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Town to determine best approach for management, enforcement before deciding on parking fees for Fort Williams Park

Before deciding whether to begin charging out-of-town residents to park at Fort Williams Park, the town will determine the best approach for managing equipment and enforcing the proposed pay/display program.

The Town Council on Nov. 14, 2018 authorized Town Manager Matthew Sturgis to solicit proposals for pay/display parking units and for enforcement of parking fees. The proposals would give the town an idea of what it would cost to either purchase or lease the equipment, and for third-party enforcement.

"This is an important, needed step in order to get a lot of specific and critical information to be able to make a fully formed decision," said Town Councilor Jamie Garvin.

The requests-for-proposals would be sent out in January, according to a program synopsis prepared by Sturgis. At the same time, the council's ordinance subcommittee will be drafting language to accommodate a parking program at the park. [news article]

Once the ordinance is approved and the best approach for equipment and enforcement is chosen, the town will have a "complete package" for pay/display parking that the council can vote up or down. If it is approved, it could be in place for the 2019 season, Sturgis said.

Public input

The town will need to publicize the new fees before they go into effect, but Councilor Garvin said the public will have a say long before any decision is made. "There will need to be a level of public engagement on this," he said. "What we are doing tonight is taking one step to try and advance all of this to the point where an entire, fully considered proposal -- along with the supporting ordinances that would be necessary to enact this -- would be something on the table for not only the council but the public to weigh in on."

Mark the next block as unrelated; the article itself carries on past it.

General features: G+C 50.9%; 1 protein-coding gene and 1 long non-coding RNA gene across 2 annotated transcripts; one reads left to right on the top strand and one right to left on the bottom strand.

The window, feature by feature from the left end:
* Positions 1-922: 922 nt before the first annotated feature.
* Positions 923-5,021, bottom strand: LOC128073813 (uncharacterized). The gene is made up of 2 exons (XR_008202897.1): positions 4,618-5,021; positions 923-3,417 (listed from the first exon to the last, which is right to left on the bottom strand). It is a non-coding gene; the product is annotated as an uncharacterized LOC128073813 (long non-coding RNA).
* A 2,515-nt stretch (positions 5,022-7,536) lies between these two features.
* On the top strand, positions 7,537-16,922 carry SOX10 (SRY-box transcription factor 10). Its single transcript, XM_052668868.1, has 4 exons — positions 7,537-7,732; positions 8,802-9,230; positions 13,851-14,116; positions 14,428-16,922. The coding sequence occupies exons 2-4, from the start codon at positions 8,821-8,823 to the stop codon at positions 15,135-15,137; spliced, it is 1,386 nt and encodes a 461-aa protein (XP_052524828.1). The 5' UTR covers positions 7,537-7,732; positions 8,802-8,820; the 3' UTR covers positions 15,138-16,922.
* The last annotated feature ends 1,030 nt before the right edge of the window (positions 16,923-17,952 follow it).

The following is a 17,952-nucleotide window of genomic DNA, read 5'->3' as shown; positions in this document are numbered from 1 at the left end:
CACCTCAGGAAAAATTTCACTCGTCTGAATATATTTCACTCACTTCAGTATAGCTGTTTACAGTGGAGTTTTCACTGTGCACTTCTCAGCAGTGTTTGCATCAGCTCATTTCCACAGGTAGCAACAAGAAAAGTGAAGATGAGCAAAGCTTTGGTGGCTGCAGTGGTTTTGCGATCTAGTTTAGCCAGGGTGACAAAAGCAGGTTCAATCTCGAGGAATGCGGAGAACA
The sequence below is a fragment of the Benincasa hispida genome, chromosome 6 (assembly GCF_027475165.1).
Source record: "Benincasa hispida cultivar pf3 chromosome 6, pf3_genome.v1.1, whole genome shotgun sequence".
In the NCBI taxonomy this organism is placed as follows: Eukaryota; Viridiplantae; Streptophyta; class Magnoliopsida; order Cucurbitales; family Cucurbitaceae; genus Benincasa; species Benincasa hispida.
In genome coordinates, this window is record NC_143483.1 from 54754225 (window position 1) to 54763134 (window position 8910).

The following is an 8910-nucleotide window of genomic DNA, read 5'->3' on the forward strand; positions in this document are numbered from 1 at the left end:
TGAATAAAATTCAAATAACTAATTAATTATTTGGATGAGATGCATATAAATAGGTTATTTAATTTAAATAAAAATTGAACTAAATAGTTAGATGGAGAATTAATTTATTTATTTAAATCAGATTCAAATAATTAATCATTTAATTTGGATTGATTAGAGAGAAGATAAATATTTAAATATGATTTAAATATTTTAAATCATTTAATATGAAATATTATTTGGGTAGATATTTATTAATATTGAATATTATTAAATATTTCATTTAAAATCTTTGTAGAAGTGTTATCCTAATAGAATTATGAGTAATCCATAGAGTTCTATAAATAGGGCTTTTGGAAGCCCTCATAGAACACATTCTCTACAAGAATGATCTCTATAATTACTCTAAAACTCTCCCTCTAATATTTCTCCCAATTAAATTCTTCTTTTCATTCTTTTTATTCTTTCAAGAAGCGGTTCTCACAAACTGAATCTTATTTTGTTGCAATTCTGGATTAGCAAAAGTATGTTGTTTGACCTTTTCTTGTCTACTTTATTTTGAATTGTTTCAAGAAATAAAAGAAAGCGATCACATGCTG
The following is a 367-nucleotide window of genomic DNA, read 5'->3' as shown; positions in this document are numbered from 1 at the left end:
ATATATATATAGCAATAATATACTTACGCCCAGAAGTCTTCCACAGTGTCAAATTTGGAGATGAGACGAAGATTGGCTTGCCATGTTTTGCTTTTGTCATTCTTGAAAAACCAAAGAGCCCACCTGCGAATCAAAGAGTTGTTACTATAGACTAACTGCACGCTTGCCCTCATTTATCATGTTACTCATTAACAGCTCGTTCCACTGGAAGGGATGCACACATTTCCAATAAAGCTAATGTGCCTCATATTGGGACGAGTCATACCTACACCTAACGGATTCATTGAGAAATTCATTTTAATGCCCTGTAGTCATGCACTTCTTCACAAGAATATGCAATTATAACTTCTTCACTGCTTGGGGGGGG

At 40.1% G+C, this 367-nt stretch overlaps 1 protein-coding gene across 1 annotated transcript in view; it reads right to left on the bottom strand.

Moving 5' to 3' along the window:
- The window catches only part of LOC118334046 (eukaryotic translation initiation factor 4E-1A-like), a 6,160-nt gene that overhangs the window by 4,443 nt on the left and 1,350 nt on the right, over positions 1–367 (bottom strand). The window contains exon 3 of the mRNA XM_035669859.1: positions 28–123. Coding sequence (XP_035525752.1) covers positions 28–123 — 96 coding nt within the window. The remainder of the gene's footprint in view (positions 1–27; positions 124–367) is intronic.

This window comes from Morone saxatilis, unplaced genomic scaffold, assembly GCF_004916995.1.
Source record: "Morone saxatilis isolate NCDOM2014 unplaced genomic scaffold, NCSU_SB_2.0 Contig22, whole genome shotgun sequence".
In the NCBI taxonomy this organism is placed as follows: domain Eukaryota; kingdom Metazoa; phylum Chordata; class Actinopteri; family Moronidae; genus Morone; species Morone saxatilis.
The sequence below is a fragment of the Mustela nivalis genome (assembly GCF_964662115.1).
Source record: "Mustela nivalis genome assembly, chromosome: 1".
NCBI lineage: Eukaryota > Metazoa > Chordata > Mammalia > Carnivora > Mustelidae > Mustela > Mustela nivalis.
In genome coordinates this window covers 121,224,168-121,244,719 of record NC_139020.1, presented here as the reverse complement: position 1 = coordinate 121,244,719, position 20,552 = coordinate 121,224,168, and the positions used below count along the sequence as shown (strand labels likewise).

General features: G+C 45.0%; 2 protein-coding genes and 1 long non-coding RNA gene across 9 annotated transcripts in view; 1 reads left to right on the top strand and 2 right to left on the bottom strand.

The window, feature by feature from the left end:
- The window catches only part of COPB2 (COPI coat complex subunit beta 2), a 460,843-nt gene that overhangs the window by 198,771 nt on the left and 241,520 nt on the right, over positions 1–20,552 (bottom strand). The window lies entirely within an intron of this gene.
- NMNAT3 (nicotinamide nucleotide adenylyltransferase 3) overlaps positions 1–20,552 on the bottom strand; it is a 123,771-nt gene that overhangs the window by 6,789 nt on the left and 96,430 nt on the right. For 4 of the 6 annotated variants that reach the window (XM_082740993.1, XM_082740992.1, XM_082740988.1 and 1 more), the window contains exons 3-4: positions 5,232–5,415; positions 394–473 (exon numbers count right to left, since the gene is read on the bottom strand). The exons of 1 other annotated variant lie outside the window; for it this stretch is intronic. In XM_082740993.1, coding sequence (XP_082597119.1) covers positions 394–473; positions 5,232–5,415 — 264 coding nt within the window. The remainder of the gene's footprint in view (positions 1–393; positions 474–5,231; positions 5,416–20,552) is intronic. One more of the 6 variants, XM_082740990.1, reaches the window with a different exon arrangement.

Here are some highlights of the parking-fee proposal as of Nov. 14: [download manager's synopsis]

  • Fees collected May 1-Nov. 1 only
  • Ten meters would be installed in five premium areas of the park, covering 270 parking spaces
  • Areas for free parking to the rear of the park (Playground, Children's Garden, Officers Row areas)
  • Non-residents would pay:
    • $2 with a minimum of 2 hours ($4 minimum per visit).
    • $10 full day
    • $15 seasonal pass
  • Cape Elizabeth residents would park for free with a pass available at the police department

Initally the plan was to charge Cape residents a nominal fee to comply with federal and state grants used in the park, but, because the proposed fees are "reasonable" compared to fees in surrounding areas, the charge for Cape residents will not be required.

Town Council Chair Jessica Sullivan, serving at her last meeting as a councilor Nov. 14, said she hoped the next council would implement the parking fees. "I see this as a critical budget issue for the town," she said. Taxpayers contribute $250,000 for the park above any revenues received, and the town has deferred $6 million worth of park maintenance, she said. "Because of the explosive use in Fort Williams we have management issues, we need people on the ground - there's a great deal that needs to happen there so I'm certainly hoping the council will move forward with this," Sullivan said.

Over the last decade the number of visitors has nearly doubled, from 190,000 park visits (estimated 500,000 visitors) in 2009 to 277,000 visits (estimated 900,000 visitors) in 2018, Sturgis said in his report to the council. The percentage of out-of-state visitors rose from 28 percent to 60 percent. "This increase in volume is expected to continue," Sturgis said.